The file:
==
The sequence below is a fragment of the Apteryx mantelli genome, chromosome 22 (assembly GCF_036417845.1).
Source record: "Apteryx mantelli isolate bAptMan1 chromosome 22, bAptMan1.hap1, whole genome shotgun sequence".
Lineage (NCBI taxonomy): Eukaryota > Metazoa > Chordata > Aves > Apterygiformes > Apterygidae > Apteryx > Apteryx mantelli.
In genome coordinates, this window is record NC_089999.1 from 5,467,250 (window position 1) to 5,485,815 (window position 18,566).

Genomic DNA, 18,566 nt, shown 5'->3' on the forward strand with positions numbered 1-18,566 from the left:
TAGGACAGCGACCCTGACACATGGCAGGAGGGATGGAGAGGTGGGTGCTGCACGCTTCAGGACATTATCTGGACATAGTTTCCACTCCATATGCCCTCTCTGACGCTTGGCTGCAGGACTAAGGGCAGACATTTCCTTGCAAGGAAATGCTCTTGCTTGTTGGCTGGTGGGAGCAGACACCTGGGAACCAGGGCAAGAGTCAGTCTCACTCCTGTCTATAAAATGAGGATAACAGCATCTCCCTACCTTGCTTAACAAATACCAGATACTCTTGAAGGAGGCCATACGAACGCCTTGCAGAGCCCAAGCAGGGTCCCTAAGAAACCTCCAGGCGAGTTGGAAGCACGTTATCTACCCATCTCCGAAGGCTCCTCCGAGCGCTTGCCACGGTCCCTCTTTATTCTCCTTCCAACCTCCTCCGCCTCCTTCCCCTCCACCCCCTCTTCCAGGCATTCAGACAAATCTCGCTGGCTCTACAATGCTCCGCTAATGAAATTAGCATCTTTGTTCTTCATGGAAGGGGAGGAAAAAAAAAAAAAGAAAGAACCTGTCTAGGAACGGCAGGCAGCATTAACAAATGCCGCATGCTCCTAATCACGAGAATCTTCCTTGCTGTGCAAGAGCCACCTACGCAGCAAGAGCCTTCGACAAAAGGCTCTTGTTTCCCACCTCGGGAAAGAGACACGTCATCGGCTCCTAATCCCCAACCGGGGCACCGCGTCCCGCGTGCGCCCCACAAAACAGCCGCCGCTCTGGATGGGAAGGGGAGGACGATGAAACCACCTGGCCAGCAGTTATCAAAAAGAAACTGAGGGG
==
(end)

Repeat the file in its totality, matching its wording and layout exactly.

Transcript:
The sequence below is a fragment of the Apteryx mantelli genome, chromosome 22 (assembly GCF_036417845.1).
Source record: "Apteryx mantelli isolate bAptMan1 chromosome 22, bAptMan1.hap1, whole genome shotgun sequence".
Lineage (NCBI taxonomy): Eukaryota > Metazoa > Chordata > Aves > Apterygiformes > Apterygidae > Apteryx > Apteryx mantelli.
In genome coordinates, this window is record NC_089999.1 from 5,467,250 (window position 1) to 5,485,815 (window position 18,566).

Genomic DNA, 18,566 nt, shown 5'->3' on the forward strand with positions numbered 1-18,566 from the left:
TAGGACAGCGACCCTGACACATGGCAGGAGGGATGGAGAGGTGGGTGCTGCACGCTTCAGGACATTATCTGGACATAGTTTCCACTCCATATGCCCTCTCTGACGCTTGGCTGCAGGACTAAGGGCAGACATTTCCTTGCAAGGAAATGCTCTTGCTTGTTGGCTGGTGGGAGCAGACACCTGGGAACCAGGGCAAGAGTCAGTCTCACTCCTGTCTATAAAATGAGGATAACAGCATCTCCCTACCTTGCTTAACAAATACCAGATACTCTTGAAGGAGGCCATACGAACGCCTTGCAGAGCCCAAGCAGGGTCCCTAAGAAACCTCCAGGCGAGTTGGAAGCACGTTATCTACCCATCTCCGAAGGCTCCTCCGAGCGCTTGCCACGGTCCCTCTTTATTCTCCTTCCAACCTCCTCCGCCTCCTTCCCCTCCACCCCCTCTTCCAGGCATTCAGACAAATCTCGCTGGCTCTACAATGCTCCGCTAATGAAATTAGCATCTTTGTTCTTCATGGAAGGGGAGGAAAAAAAAAAAAAGAAAGAACCTGTCTAGGAACGGCAGGCAGCATTAACAAATGCCGCATGCTCCTAATCACGAGAATCTTCCTTGCTGTGCAAGAGCCACCTACGCAGCAAGAGCCTTCGACAAAAGGCTCTTGTTTCCCACCTCGGGAAAGAGACACGTCATCGGCTCCTAATCCCCAACCGGGGCACCGCGTCCCGCGTGCGCCCCACAAAACAGCCGCCGCTCTGGATGGGAAGGGGAGGACGATGAAACCACCTGGCCAGCAGTTATCAAAAAGAAACTGAGGGG